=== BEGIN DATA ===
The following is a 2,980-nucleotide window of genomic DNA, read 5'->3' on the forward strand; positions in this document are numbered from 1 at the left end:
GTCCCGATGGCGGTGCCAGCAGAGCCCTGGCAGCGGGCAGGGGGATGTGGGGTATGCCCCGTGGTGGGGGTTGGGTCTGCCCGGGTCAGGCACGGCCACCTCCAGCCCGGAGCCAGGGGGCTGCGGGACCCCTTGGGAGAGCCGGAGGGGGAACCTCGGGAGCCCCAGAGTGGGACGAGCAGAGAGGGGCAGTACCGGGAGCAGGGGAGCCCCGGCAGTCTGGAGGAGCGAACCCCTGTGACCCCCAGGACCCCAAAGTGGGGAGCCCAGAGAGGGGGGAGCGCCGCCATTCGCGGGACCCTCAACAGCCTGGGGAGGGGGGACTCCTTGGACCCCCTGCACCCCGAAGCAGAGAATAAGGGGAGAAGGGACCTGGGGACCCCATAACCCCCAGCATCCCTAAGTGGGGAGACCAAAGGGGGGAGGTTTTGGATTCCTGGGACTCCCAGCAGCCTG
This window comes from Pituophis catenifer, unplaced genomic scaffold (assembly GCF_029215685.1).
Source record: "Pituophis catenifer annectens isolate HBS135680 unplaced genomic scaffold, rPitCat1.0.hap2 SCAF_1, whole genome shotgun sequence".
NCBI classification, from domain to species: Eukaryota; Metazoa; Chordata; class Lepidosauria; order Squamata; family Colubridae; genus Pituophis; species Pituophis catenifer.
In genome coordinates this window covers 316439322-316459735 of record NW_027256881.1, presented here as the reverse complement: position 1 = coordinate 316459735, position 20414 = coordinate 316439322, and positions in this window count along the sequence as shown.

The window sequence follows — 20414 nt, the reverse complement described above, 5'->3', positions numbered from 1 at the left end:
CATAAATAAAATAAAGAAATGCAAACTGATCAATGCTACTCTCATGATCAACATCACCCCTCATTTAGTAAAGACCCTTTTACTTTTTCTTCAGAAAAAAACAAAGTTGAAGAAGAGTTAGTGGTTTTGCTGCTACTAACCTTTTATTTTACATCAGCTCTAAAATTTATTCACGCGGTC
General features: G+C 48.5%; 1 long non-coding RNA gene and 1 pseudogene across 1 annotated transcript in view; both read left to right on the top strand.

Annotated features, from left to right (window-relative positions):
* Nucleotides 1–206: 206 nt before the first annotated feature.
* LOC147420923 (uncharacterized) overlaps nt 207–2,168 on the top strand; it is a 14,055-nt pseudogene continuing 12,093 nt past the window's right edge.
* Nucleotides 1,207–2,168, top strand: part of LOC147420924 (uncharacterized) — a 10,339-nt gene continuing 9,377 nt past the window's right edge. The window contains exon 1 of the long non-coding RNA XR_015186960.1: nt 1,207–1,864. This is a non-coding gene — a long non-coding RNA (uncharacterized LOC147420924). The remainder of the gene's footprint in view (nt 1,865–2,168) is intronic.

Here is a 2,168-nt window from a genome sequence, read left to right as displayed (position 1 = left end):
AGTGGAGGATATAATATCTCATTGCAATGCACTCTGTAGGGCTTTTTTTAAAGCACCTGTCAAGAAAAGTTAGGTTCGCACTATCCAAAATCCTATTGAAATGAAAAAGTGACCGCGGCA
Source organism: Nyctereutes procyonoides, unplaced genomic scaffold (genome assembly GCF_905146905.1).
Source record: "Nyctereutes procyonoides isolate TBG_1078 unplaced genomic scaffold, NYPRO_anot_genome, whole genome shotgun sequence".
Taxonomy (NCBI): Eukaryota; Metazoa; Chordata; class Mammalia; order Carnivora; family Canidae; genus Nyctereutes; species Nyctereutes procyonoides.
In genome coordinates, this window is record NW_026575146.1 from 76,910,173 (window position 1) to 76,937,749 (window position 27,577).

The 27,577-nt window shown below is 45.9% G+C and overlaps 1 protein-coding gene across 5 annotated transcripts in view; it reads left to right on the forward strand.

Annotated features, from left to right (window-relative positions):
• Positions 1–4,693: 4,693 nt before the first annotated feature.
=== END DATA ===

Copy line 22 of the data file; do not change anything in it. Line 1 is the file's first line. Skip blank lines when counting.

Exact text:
• Positions 1–4,693: 4,693 nt before the first annotated feature.